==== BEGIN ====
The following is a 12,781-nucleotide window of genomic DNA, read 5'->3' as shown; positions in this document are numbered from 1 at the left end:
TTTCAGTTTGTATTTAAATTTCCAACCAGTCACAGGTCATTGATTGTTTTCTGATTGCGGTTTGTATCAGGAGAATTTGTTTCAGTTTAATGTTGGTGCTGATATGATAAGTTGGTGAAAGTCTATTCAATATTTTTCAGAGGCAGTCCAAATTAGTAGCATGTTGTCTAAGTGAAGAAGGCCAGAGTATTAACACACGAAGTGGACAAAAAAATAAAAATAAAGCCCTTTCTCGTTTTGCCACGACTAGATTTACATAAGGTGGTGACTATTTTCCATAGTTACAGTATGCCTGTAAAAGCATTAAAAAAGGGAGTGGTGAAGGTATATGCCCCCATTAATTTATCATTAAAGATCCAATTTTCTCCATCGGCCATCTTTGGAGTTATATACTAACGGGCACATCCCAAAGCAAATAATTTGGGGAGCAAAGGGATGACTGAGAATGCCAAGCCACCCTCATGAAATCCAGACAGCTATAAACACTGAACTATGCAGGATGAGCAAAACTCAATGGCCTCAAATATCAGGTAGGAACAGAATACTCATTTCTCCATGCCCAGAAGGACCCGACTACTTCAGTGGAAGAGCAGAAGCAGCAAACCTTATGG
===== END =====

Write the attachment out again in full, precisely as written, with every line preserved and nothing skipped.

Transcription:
The following is a 12,781-nucleotide window of genomic DNA, read 5'->3' as shown; positions in this document are numbered from 1 at the left end:
TTTCAGTTTGTATTTAAATTTCCAACCAGTCACAGGTCATTGATTGTTTTCTGATTGCGGTTTGTATCAGGAGAATTTGTTTCAGTTTAATGTTGGTGCTGATATGATAAGTTGGTGAAAGTCTATTCAATATTTTTCAGAGGCAGTCCAAATTAGTAGCATGTTGTCTAAGTGAAGAAGGCCAGAGTATTAACACACGAAGTGGACAAAAAAATAAAAATAAAGCCCTTTCTCGTTTTGCCACGACTAGATTTACATAAGGTGGTGACTATTTTCCATAGTTACAGTATGCCTGTAAAAGCATTAAAAAAGGGAGTGGTGAAGGTATATGCCCCCATTAATTTATCATTAAAGATCCAATTTTCTCCATCGGCCATCTTTGGAGTTATATACTAACGGGCACATCCCAAAGCAAATAATTTGGGGAGCAAAGGGATGACTGAGAATGCCAAGCCACCCTCATGAAATCCAGACAGCTATAAACACTGAACTATGCAGGATGAGCAAAACTCAATGGCCTCAAATATCAGGTAGGAACAGAATACTCATTTCTCCATGCCCAGAAGGACCCGACTACTTCAGTGGAAGAGCAGAAGCAGCAAACCTTATGG